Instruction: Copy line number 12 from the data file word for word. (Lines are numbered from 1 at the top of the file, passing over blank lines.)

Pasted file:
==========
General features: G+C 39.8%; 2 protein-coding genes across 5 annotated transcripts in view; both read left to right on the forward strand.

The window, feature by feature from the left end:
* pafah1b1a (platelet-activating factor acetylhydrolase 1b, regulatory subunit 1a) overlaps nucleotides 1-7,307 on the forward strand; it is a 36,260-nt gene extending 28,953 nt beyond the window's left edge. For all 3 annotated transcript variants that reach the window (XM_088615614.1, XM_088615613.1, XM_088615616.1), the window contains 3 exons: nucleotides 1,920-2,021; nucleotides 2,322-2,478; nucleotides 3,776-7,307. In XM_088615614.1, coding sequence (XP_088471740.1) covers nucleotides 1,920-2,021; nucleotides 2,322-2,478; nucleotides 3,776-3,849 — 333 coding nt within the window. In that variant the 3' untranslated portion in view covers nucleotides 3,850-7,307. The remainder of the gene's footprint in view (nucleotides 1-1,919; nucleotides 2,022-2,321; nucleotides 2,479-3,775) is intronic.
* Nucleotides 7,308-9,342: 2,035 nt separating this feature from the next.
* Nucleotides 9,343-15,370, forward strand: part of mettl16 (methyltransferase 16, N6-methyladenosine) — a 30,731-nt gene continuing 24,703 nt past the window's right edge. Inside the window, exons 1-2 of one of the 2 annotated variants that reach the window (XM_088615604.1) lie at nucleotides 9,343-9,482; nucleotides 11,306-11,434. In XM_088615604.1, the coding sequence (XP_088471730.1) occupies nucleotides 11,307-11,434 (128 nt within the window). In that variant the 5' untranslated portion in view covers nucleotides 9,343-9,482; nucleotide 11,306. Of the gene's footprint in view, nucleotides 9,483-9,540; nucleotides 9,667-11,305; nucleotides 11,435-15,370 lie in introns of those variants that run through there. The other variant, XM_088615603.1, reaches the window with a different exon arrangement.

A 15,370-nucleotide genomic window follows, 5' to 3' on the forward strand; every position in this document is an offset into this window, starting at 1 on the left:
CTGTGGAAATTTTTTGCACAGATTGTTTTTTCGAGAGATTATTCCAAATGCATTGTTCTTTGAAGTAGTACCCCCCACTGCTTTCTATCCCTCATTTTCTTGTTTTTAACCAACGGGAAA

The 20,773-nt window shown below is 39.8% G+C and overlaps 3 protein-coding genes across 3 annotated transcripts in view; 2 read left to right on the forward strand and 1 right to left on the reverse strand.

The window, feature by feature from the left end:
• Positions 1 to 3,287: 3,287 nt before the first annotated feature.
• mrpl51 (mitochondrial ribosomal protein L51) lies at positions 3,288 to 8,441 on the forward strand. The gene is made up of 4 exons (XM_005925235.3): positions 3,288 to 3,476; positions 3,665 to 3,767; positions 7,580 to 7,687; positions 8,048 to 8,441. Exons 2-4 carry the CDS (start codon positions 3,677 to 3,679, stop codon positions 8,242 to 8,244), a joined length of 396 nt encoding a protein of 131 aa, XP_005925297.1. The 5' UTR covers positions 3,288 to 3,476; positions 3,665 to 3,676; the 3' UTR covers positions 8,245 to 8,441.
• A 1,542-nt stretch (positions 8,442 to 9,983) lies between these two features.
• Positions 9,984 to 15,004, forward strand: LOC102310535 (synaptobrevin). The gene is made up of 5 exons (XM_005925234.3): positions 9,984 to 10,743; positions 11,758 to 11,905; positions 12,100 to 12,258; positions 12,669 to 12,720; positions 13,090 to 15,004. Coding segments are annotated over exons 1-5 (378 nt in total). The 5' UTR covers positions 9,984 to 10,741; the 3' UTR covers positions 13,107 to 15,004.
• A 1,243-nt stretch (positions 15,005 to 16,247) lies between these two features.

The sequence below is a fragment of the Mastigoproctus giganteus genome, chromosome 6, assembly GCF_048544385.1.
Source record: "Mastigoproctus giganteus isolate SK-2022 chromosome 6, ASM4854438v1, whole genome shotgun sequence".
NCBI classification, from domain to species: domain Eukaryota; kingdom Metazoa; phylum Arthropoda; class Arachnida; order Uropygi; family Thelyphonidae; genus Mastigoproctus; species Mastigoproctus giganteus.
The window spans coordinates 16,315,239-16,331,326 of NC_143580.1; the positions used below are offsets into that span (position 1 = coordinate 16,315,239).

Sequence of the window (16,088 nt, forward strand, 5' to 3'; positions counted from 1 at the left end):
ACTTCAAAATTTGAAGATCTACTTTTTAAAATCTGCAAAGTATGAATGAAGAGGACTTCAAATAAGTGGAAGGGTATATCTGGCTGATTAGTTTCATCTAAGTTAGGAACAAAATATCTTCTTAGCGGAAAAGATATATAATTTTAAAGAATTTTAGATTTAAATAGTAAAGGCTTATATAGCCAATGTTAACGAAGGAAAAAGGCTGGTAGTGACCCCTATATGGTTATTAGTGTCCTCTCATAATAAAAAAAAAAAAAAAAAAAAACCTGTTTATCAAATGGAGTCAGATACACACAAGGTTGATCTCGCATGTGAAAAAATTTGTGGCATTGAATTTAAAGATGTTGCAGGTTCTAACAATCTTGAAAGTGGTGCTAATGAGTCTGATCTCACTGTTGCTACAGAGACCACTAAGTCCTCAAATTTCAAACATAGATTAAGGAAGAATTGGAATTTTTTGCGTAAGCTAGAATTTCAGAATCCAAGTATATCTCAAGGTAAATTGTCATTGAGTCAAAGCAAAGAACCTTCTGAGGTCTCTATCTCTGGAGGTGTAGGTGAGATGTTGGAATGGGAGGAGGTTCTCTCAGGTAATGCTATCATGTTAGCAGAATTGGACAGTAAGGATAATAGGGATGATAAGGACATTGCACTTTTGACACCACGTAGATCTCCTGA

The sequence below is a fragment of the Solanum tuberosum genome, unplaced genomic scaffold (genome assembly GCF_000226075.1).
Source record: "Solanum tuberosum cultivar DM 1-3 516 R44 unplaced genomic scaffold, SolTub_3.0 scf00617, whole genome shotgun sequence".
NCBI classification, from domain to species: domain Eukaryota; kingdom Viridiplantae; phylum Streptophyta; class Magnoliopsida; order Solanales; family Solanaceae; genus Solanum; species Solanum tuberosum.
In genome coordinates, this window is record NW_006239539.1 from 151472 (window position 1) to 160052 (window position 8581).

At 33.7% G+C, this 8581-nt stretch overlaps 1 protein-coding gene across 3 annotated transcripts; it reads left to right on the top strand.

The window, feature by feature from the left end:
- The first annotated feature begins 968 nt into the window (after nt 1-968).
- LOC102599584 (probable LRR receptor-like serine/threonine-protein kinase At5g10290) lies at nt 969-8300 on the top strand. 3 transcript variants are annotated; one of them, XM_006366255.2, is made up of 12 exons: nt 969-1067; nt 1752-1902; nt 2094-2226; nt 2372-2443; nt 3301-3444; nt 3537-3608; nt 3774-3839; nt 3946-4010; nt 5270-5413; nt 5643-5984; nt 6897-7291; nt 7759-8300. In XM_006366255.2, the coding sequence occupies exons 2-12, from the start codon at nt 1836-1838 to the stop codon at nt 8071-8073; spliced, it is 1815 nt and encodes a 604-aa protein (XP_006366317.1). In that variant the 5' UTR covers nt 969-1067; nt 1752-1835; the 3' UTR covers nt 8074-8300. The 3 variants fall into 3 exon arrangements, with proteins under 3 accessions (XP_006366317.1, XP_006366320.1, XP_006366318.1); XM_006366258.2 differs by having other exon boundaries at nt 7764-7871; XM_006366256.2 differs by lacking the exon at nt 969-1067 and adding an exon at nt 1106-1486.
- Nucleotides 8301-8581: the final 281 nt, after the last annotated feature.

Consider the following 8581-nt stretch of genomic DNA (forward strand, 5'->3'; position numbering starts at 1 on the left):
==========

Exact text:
• A 1,542-nt stretch (positions 8,442 to 9,983) lies between these two features.